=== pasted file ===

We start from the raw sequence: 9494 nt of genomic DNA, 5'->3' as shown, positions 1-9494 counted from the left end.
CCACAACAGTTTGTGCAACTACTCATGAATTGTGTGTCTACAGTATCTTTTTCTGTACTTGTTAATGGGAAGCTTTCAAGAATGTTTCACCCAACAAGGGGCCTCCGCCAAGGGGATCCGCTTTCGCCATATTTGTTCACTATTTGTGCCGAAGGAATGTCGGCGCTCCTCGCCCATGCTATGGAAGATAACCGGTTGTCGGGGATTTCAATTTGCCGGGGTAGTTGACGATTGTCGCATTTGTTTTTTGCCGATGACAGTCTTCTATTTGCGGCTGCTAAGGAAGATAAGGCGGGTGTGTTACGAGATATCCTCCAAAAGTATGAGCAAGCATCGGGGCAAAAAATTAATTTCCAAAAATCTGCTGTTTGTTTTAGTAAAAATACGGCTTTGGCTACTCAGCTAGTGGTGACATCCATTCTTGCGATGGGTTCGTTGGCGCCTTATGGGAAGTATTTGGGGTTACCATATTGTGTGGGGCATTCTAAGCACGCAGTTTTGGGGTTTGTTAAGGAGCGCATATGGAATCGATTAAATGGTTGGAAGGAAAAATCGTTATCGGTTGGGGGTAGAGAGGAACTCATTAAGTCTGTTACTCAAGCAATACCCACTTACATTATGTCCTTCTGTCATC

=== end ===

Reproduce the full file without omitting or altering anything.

We start from the raw sequence: 9494 nt of genomic DNA, 5'->3' as shown, positions 1-9494 counted from the left end.
CCACAACAGTTTGTGCAACTACTCATGAATTGTGTGTCTACAGTATCTTTTTCTGTACTTGTTAATGGGAAGCTTTCAAGAATGTTTCACCCAACAAGGGGCCTCCGCCAAGGGGATCCGCTTTCGCCATATTTGTTCACTATTTGTGCCGAAGGAATGTCGGCGCTCCTCGCCCATGCTATGGAAGATAACCGGTTGTCGGGGATTTCAATTTGCCGGGGTAGTTGACGATTGTCGCATTTGTTTTTTGCCGATGACAGTCTTCTATTTGCGGCTGCTAAGGAAGATAAGGCGGGTGTGTTACGAGATATCCTCCAAAAGTATGAGCAAGCATCGGGGCAAAAAATTAATTTCCAAAAATCTGCTGTTTGTTTTAGTAAAAATACGGCTTTGGCTACTCAGCTAGTGGTGACATCCATTCTTGCGATGGGTTCGTTGGCGCCTTATGGGAAGTATTTGGGGTTACCATATTGTGTGGGGCATTCTAAGCACGCAGTTTTGGGGTTTGTTAAGGAGCGCATATGGAATCGATTAAATGGTTGGAAGGAAAAATCGTTATCGGTTGGGGGTAGAGAGGAACTCATTAAGTCTGTTACTCAAGCAATACCCACTTACATTATGTCCTTCTGTCATC